Strengthening democracy and resilience top home affairs minister’s agenda
8 Dec 2022|

Home Affairs Minister Clare O’Neil has set out the Albanese government’s goal to redefine the tenor of Australia’s national security conversation, and to reshape her portfolio.

In a speech to the National Press Club, O’Neil avoided the emotive language we have become accustomed to in this space over the past nine years. Instead, she stated that ‘we face a time of great global challenge’. From there she outlined where the Department of Home Affairs needs to evolve its work—in cybersecurity, immigration and countering foreign interference. The minister identified national resilience and maintaining the strength of our democracy as priorities.

Since the department’s establishment in 2017, Home Affairs and its portfolio agencies have achieved much. They’ve faced down and responded to all manner of crises. Their performance measures show notable achievements in disrupting terrorism and transnational organised crime. Home Affairs has been there, ready on many occasions to take on new roles when needed. Even with the return of law enforcement responsibilities to the Attorney General’s Department, this muscular portfolio is focused on responding.

O’Neil acknowledges the department’s achievements and the importance of continuing to do many of these tasks. She also posits that the department must adapt as the threat environment has drastically changed over the last five years.

It seems that the Albanese government wants Home Affairs to adapt from reactive responses to become more proactive. From cybersecurity to foreign interference, the focus is on evidenced-based policy. There’s also a more explicit desire to shape, prevent and prepare for future domestic security challenges.

The government’s focus on national and democratic resilience illustrates this new thinking.

The National Resilience Taskforce will consider how Australians can prepare for and return from crises. The taskforce will have its work cut out, especially given the continual and concurrent crises we’re experiencing. This is no small task—it will require big thinking and a willingness to make significant financial investments.

In his speech launching the Labor Party’s 1972 election campaign, Gough Whitlam pushed the term ‘social cohesion’ into the mainstream when he argued: ‘We can double and treble social benefits, but we can never make up through cash payments for what we take away in mental and physical wellbeing and social cohesion through the breakdown of community life and identity.’

This statement, among others at the time, set the foundations for an almost five-decade-long policy fixation on creating a homogeneous Australia with diverse characteristics. Initially, the government of the day developed policies focused on recognising differences (eventually termed ‘multiculturalism’) and tying society together.

The policy focused on identifying those differences and promoting the right of individual Australians to express their cultural identities. It also recognised Australia’s economic reliance on migration and the contribution that social justice makes to communities cooperating to survive and thrive. Arguably, multiculturalism also had a not-so-subtle message that being different is okay as long as you become part of Australia’s broader community.

Social cohesion has consistently been a key driver of long-term national prosperity and competitiveness. Cohesive societies are politically stable and their members can focus on economic growth and business development. Social cohesion makes competitiveness sustainable. It results from policies that reduce inequality and division by promoting the sharing of prosperity.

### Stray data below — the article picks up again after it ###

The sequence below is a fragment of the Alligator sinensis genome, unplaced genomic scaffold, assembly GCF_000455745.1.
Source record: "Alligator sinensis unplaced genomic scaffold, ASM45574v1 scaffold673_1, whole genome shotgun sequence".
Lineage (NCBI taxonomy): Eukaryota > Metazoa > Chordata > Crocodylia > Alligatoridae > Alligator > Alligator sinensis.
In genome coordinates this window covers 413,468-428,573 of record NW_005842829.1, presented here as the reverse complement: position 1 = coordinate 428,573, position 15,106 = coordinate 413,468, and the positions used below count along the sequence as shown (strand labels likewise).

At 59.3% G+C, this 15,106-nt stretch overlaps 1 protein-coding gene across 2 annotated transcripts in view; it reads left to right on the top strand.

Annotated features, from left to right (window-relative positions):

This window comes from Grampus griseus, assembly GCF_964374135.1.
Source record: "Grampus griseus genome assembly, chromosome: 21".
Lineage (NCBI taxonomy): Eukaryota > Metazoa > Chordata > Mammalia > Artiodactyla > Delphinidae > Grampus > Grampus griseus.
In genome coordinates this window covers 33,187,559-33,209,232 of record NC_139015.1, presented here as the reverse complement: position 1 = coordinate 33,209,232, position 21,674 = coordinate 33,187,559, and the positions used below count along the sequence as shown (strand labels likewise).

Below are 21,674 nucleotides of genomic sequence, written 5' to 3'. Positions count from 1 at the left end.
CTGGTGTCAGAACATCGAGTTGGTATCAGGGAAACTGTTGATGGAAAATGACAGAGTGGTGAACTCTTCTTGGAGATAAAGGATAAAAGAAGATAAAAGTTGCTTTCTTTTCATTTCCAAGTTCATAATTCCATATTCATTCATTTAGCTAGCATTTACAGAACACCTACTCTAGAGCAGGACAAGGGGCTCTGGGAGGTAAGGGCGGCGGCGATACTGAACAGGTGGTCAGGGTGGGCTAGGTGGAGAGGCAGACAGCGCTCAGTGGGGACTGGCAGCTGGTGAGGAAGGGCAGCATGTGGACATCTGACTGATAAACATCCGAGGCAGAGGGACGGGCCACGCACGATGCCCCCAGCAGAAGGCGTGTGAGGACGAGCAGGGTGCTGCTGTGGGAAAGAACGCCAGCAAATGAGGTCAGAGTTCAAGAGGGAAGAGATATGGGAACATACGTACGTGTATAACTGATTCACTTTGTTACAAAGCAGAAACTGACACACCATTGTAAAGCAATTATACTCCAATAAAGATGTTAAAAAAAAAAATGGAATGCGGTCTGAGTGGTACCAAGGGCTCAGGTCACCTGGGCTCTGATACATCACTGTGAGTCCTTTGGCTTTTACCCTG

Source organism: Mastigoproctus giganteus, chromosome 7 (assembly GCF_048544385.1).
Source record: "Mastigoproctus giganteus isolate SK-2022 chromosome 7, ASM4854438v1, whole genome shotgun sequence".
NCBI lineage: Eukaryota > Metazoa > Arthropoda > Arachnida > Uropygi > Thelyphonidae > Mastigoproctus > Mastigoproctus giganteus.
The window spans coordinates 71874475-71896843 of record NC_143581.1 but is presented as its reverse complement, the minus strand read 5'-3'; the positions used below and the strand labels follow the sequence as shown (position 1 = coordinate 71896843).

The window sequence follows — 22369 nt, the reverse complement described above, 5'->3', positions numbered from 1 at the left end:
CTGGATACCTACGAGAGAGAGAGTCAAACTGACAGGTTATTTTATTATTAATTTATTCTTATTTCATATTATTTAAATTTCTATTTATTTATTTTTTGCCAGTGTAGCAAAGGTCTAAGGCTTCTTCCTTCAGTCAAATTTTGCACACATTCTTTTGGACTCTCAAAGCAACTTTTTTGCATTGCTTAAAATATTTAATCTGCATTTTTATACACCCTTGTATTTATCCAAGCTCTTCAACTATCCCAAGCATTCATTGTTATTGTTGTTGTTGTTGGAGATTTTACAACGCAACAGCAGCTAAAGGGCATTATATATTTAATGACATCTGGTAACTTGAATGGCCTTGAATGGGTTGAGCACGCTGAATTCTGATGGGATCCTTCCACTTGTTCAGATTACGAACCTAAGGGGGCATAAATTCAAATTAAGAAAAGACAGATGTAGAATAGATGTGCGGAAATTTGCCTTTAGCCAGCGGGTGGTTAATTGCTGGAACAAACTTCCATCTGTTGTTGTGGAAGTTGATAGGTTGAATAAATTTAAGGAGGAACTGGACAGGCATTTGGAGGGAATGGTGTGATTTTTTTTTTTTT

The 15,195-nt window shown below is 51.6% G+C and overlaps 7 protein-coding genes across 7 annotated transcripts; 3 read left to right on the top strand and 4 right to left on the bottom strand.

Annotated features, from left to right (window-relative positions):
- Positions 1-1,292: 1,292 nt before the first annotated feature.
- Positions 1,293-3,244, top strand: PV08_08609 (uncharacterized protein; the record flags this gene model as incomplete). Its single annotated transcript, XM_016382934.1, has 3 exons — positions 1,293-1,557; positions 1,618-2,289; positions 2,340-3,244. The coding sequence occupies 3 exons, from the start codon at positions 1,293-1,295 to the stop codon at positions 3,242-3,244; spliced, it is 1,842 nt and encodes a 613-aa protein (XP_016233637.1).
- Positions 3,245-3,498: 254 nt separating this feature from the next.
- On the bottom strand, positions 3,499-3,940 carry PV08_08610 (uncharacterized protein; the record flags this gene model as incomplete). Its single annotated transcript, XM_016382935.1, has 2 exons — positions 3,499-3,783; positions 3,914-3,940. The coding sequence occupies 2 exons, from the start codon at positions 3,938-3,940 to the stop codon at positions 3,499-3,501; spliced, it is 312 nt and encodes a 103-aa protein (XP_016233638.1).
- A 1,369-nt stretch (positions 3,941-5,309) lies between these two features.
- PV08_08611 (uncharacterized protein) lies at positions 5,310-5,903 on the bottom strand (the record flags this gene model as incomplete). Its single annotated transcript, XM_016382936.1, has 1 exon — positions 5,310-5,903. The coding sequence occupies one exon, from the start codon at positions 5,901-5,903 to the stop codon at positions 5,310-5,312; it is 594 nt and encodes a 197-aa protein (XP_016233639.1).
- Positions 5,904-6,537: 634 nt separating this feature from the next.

Social cohesion can’t be imposed overnight. It takes years to build, but is nevertheless brittle. Australian policy has in the past treated social cohesion as an end state rather than an aspirational goal. Often as a nation we fail to acknowledge that it requires constant nurturing and adaptation in response to changes in the social and economic environment, technology, and national and international political systems.

O’Neil’s focus on democratic resilience seeks to change the aperture of Australia’s social cohesion policies and strategies to focus on democratic resilience. It will undoubtedly have to have many of the same flavours as previous social cohesion policy. However, strengthening our democracy and Australians’ faith in these arrangements is critical to our domestic and national security.

Done well, it will generate new opportunities to accelerate economic growth and reduce the conditions for social division. It will enhance public trust in the government and its institutions. It will also reduce our vulnerability to several domestic and foreign threats during a period of unprecedented strategic uncertainty.

The Albanese government should develop and deploy a national strategy for social cohesion and government trust. The central aim of the strategy should be to draw together the various existing cohesion programs and policies. In doing so, the government should prioritise avoiding measures viewed as tokenistic engagement with cultural difference. Policy measures that fail to contribute to fighting exclusion and marginalisation, that don’t create a sense of belonging, promote trust, and offer people the opportunity for upward mobility should be terminated.

Further attention should be given to repositioning the government’s social cohesion policies to identify and mitigate the conditions that contribute to exclusion and marginalisation. One key element of that process is to move on from ‘forcing’ social cohesion onto Australians and excluding those who don’t accept it. Instead, efforts need to seek out differences and give voice to their proponents, and that needs to include initiatives that promote the democratic process.